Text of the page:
Albert Ahronheim is a composer laboring in relative obscurity in Brooklyn. Joe Carl is the band director at Central Kitsap High School in Silverdale, Wash., a community of about 1,500 on the Olympic Peninsula.
Neither name is familiar, but Carl and Ahronheim might well be considered the Rodgers and Hammerstein of musical cheers, for they've left a unique—and quite recognizable—mark on amateur spectator sports. As members of the University of Michigan marching band in the mid-1970s, Carl, a sousaphonist, and Ahronheim, then an assistant to the conductor, and formerly a drum major, collaborated on a short, bouncy musical introduction to the school's traditional nonmusical shout, "Let's Go Blue!"
The tune is Carl and Ahronheim's masterwork—and only work—and can be heard at sporting events across the country. If you've seen a high school or college football game in the past few years, there's a very good chance you've heard the tune.
It's crowd-pleasing, melodic, rhythmic, catchy—and copyrighted. Nearly every time the 32-bar, 40-second tune is broadcast, Carl and Ahronheim cash in, to the tune of around $1,000 apiece in a typical year. It's not as lucrative as owning the rights to Yesterday or Misty, but Carl makes far more than he ever expected to the night he first played the tune's simple, distinctive bass line on his sousaphone inside Ann Arbor's Yost Ice Arena 10 years ago.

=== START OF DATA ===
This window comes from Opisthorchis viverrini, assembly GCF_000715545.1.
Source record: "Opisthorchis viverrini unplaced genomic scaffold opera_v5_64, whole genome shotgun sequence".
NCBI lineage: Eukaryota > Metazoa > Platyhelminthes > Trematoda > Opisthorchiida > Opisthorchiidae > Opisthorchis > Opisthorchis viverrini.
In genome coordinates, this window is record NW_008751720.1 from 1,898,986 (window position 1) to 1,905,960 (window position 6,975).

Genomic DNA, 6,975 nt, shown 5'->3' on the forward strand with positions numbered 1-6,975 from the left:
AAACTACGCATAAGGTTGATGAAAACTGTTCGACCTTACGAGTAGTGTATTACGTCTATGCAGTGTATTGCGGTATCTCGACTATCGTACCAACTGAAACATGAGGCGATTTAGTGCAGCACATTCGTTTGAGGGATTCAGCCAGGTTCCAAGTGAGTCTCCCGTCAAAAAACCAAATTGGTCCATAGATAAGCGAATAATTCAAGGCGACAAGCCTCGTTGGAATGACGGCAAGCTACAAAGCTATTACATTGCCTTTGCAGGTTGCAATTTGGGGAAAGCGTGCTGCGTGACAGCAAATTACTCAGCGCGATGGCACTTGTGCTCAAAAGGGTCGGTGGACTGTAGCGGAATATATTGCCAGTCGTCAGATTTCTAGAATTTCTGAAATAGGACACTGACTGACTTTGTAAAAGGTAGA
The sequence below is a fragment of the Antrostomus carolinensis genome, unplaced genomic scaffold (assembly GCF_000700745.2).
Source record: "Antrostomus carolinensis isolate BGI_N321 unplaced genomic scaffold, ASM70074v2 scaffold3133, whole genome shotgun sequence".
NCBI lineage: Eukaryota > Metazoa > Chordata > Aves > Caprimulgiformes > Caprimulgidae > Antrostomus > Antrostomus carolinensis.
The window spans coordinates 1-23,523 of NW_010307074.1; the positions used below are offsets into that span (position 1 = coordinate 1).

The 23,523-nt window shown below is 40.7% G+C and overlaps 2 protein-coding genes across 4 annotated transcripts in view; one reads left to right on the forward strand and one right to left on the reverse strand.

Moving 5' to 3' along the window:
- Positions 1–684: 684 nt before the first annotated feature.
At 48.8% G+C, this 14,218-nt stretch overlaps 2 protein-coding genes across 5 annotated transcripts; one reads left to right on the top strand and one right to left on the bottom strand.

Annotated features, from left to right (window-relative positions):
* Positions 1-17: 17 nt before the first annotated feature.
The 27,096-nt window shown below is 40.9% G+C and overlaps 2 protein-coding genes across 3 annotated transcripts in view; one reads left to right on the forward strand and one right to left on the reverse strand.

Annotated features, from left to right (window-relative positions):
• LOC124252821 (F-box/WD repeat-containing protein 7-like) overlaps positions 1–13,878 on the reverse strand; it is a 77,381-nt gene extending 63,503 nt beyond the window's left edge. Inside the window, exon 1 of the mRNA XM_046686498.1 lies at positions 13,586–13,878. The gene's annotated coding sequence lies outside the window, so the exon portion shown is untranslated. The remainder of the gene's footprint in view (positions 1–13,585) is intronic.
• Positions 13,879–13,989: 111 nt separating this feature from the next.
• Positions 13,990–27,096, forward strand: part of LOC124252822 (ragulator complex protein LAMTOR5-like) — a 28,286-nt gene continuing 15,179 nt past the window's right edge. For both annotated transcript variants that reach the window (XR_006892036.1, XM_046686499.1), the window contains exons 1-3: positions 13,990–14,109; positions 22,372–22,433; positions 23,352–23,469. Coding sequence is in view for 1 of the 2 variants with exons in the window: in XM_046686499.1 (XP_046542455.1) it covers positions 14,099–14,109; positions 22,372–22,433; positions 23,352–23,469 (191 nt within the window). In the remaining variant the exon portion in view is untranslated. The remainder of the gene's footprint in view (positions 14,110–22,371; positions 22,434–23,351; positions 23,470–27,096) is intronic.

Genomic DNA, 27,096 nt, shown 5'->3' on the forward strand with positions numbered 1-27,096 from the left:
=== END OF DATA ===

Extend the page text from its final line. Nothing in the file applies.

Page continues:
May 20, 1984
Casting about for a rousing handclapper to play during breaks in a hockey game, Carl, then a 19-year-old sophomore, settled on an ascending five-note phrase, repeated three times and ending with the original note played three times. (Specifically, the phrase starts with an interval of a major third, followed by three half-steps. It can be played C-E-F-F#-G.) The crowd began to respond enthusiastically, clapping along and shouting "Let's Go Blue!" in cadence with the last three notes.
George Cavender, the band director, knew a good thing when he heard it. Cavender asked Ahronheim to write a version based on Carl's original oompahs for the entire band. The resulting score—for piccolo, clarinet, alto and tenor saxophones, trumpet, alto horn, trombone, baritone horn, percussion and, of course, sousaphone—included Ahronheim's own contrapuntal melodies and chord progressions. It had its debut in September 1975, before more than 100,000 fans at the Stanford game in Michigan Stadium.
This full, jazzy version caught on quickly, and the tune was soon adopted by high school bands in Michigan and borrowed by other colleges, which simply substituted their own three-syllable cheer at the end. Over the next couple of years, renditions of Ahronheim's distinctive brassy version, which had been filed with the U.S. Copyright Office, started to pop up everywhere.